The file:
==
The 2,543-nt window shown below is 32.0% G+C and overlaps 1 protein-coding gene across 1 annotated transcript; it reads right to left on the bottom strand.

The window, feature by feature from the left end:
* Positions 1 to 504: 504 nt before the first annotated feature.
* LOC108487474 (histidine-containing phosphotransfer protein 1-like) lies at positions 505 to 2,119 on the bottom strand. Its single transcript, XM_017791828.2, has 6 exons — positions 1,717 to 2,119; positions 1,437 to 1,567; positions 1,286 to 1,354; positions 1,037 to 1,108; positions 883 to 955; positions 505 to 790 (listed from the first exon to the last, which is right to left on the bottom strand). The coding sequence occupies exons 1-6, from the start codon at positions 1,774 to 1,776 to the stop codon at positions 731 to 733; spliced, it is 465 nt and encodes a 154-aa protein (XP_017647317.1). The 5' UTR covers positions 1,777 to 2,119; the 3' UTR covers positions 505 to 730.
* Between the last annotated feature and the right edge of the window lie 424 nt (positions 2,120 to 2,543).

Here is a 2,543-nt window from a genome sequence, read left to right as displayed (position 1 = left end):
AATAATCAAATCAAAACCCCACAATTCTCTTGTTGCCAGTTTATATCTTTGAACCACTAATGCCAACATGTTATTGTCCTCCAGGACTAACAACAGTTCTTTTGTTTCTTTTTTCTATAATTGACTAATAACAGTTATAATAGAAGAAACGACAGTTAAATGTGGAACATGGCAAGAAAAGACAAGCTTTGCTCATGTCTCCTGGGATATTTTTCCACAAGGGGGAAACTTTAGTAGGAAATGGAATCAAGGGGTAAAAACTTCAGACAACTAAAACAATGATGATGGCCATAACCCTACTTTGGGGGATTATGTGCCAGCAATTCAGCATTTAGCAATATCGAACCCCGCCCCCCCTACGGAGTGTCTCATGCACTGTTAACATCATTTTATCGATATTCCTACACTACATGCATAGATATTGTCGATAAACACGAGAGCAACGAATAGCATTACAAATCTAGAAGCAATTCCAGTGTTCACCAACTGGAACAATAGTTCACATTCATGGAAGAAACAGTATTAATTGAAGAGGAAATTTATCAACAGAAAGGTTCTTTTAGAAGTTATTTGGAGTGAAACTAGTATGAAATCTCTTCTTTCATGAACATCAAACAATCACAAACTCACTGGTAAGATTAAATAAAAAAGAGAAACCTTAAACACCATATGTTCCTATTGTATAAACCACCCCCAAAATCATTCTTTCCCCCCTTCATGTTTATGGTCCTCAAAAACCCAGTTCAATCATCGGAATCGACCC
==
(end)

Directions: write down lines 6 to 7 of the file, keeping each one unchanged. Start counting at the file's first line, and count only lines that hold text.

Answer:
Here is a 2,543-nt window from a genome sequence, read left to right as displayed (position 1 = left end):
AATAATCAAATCAAAACCCCACAATTCTCTTGTTGCCAGTTTATATCTTTGAACCACTAATGCCAACATGTTATTGTCCTCCAGGACTAACAACAGTTCTTTTGTTTCTTTTTTCTATAATTGACTAATAACAGTTATAATAGAAGAAACGACAGTTAAATGTGGAACATGGCAAGAAAAGACAAGCTTTGCTCATGTCTCCTGGGATATTTTTCCACAAGGGGGAAACTTTAGTAGGAAATGGAATCAAGGGGTAAAAACTTCAGACAACTAAAACAATGATGATGGCCATAACCCTACTTTGGGGGATTATGTGCCAGCAATTCAGCATTTAGCAATATCGAACCCCGCCCCCCCTACGGAGTGTCTCATGCACTGTTAACATCATTTTATCGATATTCCTACACTACATGCATAGATATTGTCGATAAACACGAGAGCAACGAATAGCATTACAAATCTAGAAGCAATTCCAGTGTTCACCAACTGGAACAATAGTTCACATTCATGGAAGAAACAGTATTAATTGAAGAGGAAATTTATCAACAGAAAGGTTCTTTTAGAAGTTATTTGGAGTGAAACTAGTATGAAATCTCTTCTTTCATGAACATCAAACAATCACAAACTCACTGGTAAGATTAAATAAAAAAGAGAAACCTTAAACACCATATGTTCCTATTGTATAAACCACCCCCAAAATCATTCTTTCCCCCCTTCATGTTTATGGTCCTCAAAAACCCAGTTCAATCATCGGAATCGACCC